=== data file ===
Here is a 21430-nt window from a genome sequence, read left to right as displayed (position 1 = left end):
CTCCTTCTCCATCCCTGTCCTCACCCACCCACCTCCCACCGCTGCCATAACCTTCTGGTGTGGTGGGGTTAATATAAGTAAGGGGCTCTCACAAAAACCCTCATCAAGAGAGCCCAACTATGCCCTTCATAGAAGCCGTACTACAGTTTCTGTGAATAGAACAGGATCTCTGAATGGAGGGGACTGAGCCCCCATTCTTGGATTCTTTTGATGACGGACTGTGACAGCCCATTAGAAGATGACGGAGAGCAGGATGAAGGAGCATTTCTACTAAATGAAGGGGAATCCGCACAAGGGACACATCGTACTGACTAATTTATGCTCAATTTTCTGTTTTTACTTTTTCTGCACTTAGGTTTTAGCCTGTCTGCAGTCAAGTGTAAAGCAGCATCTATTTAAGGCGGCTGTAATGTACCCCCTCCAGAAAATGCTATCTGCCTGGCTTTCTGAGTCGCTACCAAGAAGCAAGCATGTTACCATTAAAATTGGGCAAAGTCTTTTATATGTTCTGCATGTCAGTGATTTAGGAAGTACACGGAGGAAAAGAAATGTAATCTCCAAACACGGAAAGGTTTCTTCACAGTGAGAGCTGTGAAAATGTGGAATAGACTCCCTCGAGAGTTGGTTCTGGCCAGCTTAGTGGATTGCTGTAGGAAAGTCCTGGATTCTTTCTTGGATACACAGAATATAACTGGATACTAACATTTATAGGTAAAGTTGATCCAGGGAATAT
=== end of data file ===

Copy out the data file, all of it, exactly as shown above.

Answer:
Here is a 21430-nt window from a genome sequence, read left to right as displayed (position 1 = left end):
CTCCTTCTCCATCCCTGTCCTCACCCACCCACCTCCCACCGCTGCCATAACCTTCTGGTGTGGTGGGGTTAATATAAGTAAGGGGCTCTCACAAAAACCCTCATCAAGAGAGCCCAACTATGCCCTTCATAGAAGCCGTACTACAGTTTCTGTGAATAGAACAGGATCTCTGAATGGAGGGGACTGAGCCCCCATTCTTGGATTCTTTTGATGACGGACTGTGACAGCCCATTAGAAGATGACGGAGAGCAGGATGAAGGAGCATTTCTACTAAATGAAGGGGAATCCGCACAAGGGACACATCGTACTGACTAATTTATGCTCAATTTTCTGTTTTTACTTTTTCTGCACTTAGGTTTTAGCCTGTCTGCAGTCAAGTGTAAAGCAGCATCTATTTAAGGCGGCTGTAATGTACCCCCTCCAGAAAATGCTATCTGCCTGGCTTTCTGAGTCGCTACCAAGAAGCAAGCATGTTACCATTAAAATTGGGCAAAGTCTTTTATATGTTCTGCATGTCAGTGATTTAGGAAGTACACGGAGGAAAAGAAATGTAATCTCCAAACACGGAAAGGTTTCTTCACAGTGAGAGCTGTGAAAATGTGGAATAGACTCCCTCGAGAGTTGGTTCTGGCCAGCTTAGTGGATTGCTGTAGGAAAGTCCTGGATTCTTTCTTGGATACACAGAATATAACTGGATACTAACATTTATAGGTAAAGTTGATCCAGGGAATAT